This Haunted Hotel Is the Gathering Place of Florida’s Psychic Community
And a seance hot-spot.
On a warm and sunny Florida winter day, I find myself stepping into a dark, frozen-in-time, haunted hotel where many a seance has taken place. Just northeast of Orlando, the town of Cassadaga is allegedly full of spirits—but the so-called Psychic Capital of the World has more than your usual booing and chain-clanking specters. Hotel Cassadaga is haunted, sure, but it’s also a place to get a tarot card reading, meet with psychics, grab lunch, and maybe have a seance of your own.
In her early 70s, hotel owner Diana Morn greets me—impeccably dressed, lips slicked in glistening pink gloss, and neck and fingers adorned with crystals and jewels. The lobby at Hotel Cassadaga is decorated with vintage furnishings and antiques Morn has collected over the years, including a circular courting sofa that dates to 1883, Tiffany-style lamps, and tapestries. It’s bustling with gaggles of friends waiting for appointments with the resident mediums, people streaming into the hotel’s on-site Sinatra’s Ristorante for lunch, and others quietly perusing crystals, moonstone jewelry, and new age books in the reception area that doubles as a gift shop. Morn and I find a quiet corner to chat.
The hotel was originally built in 1901, she tells me, as a boarding house and hotel for the town’s Spiritualist camp—the largests of the community in this country. It burned down along with several other buildings in 1925 and was rebuilt in 1927. Morn bought the hotel in 1979 on a whim after coming down from Wisconsin to nearby Deltona to visit friends who had a winter home in the area. She’s been here pretty much ever since, hosting guests, spirits, and anyone else who passes through.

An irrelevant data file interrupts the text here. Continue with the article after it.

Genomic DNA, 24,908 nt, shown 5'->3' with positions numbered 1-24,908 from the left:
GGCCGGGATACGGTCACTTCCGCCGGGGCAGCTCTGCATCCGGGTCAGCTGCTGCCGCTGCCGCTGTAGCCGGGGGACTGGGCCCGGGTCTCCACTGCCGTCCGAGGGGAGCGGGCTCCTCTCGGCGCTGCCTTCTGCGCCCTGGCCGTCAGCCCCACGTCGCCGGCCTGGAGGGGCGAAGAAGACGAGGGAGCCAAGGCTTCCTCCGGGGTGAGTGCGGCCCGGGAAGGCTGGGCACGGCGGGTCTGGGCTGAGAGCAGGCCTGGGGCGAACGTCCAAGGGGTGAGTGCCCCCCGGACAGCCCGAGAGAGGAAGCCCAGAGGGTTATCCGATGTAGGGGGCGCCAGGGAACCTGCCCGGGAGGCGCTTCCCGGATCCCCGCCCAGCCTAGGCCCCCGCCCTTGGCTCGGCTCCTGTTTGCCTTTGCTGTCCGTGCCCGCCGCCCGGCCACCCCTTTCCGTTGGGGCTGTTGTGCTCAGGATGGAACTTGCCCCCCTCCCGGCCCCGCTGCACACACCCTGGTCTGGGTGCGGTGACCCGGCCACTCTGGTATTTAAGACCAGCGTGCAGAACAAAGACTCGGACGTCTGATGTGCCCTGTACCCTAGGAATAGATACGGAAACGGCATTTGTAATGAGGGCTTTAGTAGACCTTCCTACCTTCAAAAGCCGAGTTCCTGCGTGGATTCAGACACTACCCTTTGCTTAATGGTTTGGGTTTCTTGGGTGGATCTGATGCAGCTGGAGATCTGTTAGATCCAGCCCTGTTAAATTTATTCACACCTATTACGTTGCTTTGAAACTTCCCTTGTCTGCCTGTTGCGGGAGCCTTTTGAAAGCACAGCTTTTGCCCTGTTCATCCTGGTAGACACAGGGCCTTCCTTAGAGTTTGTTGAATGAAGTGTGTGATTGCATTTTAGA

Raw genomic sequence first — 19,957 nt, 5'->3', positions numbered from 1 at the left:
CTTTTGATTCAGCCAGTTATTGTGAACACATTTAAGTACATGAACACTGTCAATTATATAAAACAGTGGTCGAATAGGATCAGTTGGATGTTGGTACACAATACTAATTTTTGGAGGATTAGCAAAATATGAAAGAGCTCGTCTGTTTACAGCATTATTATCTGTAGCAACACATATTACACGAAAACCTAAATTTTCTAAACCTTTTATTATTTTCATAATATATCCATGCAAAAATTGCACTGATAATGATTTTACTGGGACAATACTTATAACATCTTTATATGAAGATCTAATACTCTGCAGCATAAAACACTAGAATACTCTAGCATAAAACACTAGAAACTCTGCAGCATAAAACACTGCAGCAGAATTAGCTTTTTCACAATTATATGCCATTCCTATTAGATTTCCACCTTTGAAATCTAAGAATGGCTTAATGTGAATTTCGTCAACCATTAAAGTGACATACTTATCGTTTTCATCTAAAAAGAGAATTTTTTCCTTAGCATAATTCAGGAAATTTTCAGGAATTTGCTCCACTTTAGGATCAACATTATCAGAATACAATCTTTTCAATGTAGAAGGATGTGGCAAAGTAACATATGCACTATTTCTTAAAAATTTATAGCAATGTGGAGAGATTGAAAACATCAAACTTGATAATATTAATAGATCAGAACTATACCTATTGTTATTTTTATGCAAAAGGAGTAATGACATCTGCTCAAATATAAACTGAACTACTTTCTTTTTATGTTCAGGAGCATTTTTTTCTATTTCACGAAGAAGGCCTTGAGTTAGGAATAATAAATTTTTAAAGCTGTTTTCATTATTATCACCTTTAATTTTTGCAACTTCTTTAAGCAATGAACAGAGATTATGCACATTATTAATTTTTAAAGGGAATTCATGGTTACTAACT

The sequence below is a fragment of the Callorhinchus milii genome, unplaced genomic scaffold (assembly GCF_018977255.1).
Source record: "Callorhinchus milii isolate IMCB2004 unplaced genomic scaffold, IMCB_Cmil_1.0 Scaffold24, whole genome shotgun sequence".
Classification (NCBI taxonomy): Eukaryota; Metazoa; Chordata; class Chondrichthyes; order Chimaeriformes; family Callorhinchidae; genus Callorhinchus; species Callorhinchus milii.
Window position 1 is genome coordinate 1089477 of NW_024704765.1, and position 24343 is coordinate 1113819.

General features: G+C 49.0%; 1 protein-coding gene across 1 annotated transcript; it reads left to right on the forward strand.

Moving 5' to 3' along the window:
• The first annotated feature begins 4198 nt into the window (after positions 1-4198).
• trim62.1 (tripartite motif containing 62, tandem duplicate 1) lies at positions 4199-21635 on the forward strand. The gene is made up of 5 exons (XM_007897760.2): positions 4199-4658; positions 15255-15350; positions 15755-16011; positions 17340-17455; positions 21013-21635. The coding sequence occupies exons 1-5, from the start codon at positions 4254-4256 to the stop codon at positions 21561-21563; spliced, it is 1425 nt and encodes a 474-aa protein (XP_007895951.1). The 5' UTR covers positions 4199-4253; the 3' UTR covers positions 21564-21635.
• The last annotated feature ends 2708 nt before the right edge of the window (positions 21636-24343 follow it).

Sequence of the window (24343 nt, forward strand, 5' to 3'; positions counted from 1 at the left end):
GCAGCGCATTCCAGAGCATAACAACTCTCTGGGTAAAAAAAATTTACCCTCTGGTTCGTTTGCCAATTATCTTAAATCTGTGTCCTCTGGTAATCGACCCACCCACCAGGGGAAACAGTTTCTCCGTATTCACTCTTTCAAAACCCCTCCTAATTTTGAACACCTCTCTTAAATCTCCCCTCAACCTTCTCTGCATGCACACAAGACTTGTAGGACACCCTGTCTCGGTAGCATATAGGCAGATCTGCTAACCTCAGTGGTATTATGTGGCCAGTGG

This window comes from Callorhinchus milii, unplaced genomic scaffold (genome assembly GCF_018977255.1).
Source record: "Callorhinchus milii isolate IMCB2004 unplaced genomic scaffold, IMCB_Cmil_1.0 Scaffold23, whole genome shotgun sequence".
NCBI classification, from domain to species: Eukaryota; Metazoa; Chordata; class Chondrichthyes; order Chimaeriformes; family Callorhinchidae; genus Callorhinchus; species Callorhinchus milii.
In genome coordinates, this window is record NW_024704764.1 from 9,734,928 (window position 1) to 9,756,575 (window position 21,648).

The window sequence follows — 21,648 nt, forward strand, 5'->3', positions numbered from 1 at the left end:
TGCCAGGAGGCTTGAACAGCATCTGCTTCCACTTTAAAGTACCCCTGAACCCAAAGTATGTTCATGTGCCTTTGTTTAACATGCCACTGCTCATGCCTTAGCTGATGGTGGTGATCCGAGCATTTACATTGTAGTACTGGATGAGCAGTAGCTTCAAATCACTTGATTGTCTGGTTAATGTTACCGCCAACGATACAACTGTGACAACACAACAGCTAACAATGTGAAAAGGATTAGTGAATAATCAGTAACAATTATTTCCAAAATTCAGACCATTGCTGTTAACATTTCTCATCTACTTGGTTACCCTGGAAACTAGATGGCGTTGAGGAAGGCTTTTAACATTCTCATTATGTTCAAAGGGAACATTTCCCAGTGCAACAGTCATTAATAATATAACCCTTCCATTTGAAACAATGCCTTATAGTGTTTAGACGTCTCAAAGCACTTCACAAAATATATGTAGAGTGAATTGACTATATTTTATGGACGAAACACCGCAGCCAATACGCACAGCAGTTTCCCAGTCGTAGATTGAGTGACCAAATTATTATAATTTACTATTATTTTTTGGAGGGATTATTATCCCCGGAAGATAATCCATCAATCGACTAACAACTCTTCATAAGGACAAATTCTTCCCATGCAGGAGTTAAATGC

“I was a little Catholic girl, I had no idea about Spiritualism,” Morn, who is not a Spiritualist, tells me. But on her very first night in the hotel after buying it, she says, she saw a spirit.
Conjure a soul from the other side
“It was like seeing your husband right there,” she says of her own encounter, pointing to the lobby’s main stairway, where a man in a black suit appeared, staring back at her. “He was looking at me. I could see him, but he was kind of like, not transparent, but close to it—so that you definitely know he’s not human.”
Apparently, she’s not the only one to have such a sighting.
“Because many guests come here and meditate at night or just need a quiet retreat, I don’t allow children to stay overnight at the hotel, since they can be disruptive,” Morn says. “But guests will come up to me and say, ‘I thought you said there were no kids allowed here?’ It happens all the time.”
Without fail, guests report the late night sounds of a little boy and girl playing together in the hallway and the tinkling of tricycle bells.
People also regularly photograph orbs in the guest rooms and hallways, Morn says, and she encourages others to give it a try.
“Just invite them to come through as you’re walking around,” she suggests. “Tell them, ‘I would love to catch you on film and we will honor you when we put these photographs out.’ Always bless them and tell them what you’re doing.”
Guests needn’t worry about any evil spirits appearing at Hotel Cassadaga, though.
“They protect me and they protect this building,” Morn says. “It’s their home so they’re loving—but I’m not going to say there aren’t any pranksters here.”
Look into your future with a psychic session